from the shocking dept
While we all know that the internet is a lawless place where you will never find a more wretched hive of scum and villainy, there is still an etiquette. You should always back-link to stories you're commenting upon, rule #34 is always assumed, pics or it didn't happen, and thou shalt not engage in astroturfing or your cause will be subjected to discredit and laughter. Astroturfing is the practice of faking a popular response by falsifying that response through anonymous internet comments, stories, etc. It is typically used by dastardly, horrible organizations with no thought for accuracy, civility, or common decency.
You know, like cable news organizations, which I remind you once again are awful organizations that you should never patronize. One of those cable news cartels, Fox News, was recently the subject of a new book by NPR's David Folkenflik who details Roger Ailes' institutionalized program of internet astroturfing.
On the blogs, the fight was particularly fierce. Fox PR staffers were expected to counter not just negative and even neutral blog postings but the anti-Fox comments beneath them. One former staffer recalled using twenty different aliases to post pro-Fox rants. Another had one hundred. Several employees had to acquire a cell phone thumb drive to provide a wireless broadband connection that could not be traced back to a Fox News or News Corp account. Another used an AOL dial-up connection, even in the age of widespread broadband access, on the rationale it would be harder to pinpoint its origins. Old laptops were distributed for these cyber operations. Even blogs with minor followings were reviewed to ensure no claim went unchecked.The book goes on to state that it is unclear if these practices are still currently in place, but perhaps our own comments section will give us a clue. But, see, that's the really stupid part of these kinds of astroturfing campaigns. Think about it logically. First, anyone engaging in this kind of uncouth behavior had better learn quickly that they're more likely to get caught than get away with it. And, thanks to the Streisand Effect, such as the fact that now blogs like Gawker are propelling this story into the headlines, it's going to make the astroturfing organization look bad. But the negative reaction doesn't end there.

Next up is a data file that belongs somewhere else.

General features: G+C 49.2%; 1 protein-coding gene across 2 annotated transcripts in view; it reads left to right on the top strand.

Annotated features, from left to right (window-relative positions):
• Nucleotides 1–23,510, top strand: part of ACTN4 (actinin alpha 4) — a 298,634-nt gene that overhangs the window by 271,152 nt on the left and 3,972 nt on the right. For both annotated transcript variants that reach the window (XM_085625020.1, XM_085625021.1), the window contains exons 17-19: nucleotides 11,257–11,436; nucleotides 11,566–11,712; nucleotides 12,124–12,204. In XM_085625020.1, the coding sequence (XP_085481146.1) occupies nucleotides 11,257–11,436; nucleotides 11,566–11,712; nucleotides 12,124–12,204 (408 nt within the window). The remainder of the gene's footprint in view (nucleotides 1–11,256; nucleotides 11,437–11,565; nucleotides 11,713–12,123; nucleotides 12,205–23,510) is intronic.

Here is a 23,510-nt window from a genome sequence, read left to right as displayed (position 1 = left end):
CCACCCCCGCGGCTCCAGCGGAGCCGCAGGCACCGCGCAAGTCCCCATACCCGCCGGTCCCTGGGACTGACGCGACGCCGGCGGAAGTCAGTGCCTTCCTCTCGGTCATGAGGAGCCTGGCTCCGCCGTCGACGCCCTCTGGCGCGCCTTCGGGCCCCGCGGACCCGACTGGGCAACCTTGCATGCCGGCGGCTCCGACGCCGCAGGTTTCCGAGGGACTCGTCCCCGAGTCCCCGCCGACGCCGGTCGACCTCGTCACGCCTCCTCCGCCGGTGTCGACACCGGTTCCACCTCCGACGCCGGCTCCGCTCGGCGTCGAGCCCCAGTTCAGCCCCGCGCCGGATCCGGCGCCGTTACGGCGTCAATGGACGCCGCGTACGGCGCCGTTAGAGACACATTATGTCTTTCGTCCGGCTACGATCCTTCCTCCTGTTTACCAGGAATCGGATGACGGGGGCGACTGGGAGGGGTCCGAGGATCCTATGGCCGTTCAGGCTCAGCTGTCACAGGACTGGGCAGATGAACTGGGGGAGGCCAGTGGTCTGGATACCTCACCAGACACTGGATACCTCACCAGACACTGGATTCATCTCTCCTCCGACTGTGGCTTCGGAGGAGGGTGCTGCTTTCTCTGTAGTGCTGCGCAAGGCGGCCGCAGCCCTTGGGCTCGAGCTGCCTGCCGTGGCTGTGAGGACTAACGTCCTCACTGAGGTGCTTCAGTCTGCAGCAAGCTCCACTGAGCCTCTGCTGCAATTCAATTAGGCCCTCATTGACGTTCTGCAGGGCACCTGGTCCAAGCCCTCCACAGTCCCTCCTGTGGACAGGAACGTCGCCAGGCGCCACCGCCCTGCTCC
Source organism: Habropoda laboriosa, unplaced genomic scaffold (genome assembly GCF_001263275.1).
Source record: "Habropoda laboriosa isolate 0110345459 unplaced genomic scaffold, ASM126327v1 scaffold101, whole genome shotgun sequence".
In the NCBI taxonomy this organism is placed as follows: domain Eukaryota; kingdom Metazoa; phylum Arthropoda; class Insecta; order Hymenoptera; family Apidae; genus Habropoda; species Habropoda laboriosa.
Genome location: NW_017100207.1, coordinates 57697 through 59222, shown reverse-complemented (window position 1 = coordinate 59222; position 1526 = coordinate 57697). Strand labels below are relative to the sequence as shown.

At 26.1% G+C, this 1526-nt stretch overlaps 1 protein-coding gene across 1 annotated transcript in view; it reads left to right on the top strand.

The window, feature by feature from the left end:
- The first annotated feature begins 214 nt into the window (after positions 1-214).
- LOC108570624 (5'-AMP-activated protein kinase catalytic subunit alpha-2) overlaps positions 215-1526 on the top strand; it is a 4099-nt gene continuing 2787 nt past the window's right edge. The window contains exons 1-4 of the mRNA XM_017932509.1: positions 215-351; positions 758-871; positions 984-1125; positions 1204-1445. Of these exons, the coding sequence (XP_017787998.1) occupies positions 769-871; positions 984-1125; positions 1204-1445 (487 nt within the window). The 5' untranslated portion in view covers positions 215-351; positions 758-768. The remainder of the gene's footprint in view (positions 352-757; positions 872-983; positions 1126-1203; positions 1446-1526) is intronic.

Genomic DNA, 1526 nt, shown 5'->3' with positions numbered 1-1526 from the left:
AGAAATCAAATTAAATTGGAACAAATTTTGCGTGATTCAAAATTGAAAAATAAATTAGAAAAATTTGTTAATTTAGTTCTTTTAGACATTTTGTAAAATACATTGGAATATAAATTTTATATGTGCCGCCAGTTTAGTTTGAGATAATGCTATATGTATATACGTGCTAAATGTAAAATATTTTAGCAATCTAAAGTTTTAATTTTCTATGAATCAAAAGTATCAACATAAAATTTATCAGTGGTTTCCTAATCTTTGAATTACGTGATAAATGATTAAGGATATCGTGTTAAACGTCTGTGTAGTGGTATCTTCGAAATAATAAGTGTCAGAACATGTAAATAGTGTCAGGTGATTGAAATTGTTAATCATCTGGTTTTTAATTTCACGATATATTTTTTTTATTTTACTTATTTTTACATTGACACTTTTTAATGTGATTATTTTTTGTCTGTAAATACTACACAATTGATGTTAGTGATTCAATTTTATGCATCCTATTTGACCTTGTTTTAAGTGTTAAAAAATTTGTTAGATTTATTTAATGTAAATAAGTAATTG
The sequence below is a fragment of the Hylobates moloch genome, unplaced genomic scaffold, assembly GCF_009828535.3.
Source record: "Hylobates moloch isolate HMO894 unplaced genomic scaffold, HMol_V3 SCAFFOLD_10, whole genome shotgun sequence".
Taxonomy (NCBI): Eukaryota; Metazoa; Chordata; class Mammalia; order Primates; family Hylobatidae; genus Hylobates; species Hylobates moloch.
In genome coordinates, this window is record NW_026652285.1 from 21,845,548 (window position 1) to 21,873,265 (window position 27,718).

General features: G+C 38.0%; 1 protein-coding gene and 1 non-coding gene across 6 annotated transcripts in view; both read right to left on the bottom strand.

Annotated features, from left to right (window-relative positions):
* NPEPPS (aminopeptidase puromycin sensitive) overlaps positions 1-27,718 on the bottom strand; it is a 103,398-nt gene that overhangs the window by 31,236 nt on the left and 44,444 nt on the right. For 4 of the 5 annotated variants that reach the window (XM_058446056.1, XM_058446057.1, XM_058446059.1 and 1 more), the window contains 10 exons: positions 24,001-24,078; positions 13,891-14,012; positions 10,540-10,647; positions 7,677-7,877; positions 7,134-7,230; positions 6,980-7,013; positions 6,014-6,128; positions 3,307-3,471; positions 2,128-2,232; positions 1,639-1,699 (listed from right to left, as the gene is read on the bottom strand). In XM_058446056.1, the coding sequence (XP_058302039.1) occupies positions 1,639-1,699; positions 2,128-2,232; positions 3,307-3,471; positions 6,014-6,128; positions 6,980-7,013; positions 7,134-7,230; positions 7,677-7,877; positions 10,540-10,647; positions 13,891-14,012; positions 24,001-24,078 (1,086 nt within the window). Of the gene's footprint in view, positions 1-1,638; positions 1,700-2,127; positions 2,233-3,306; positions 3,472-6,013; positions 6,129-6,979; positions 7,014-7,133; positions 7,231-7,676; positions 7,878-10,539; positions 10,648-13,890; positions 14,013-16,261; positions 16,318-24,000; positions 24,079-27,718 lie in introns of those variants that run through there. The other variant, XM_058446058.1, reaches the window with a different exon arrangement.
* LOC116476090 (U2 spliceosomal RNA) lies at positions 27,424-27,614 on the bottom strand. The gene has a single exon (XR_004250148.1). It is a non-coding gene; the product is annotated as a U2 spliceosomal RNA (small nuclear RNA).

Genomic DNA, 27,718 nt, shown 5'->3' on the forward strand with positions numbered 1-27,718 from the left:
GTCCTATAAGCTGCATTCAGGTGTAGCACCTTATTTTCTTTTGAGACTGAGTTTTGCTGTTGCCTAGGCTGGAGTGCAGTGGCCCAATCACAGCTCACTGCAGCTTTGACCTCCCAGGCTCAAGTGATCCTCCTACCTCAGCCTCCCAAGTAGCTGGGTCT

As I mentioned, it's overwhelmingly likely that in the comments of this very piece, someone is going to come out and defend Fox News to some degree. The really damning effect of being caught astroturfing is that comments like what might appear below are no longer taken seriously by anyone. There may be very real and very earnest commentors that want to stick up for Fox, but they will find zero purchase because the wider public is going to assume that there's a real chance the comment could part of the astroturfing campaign. Bingo, Fox has now nullified their own real support. Way to go, guys!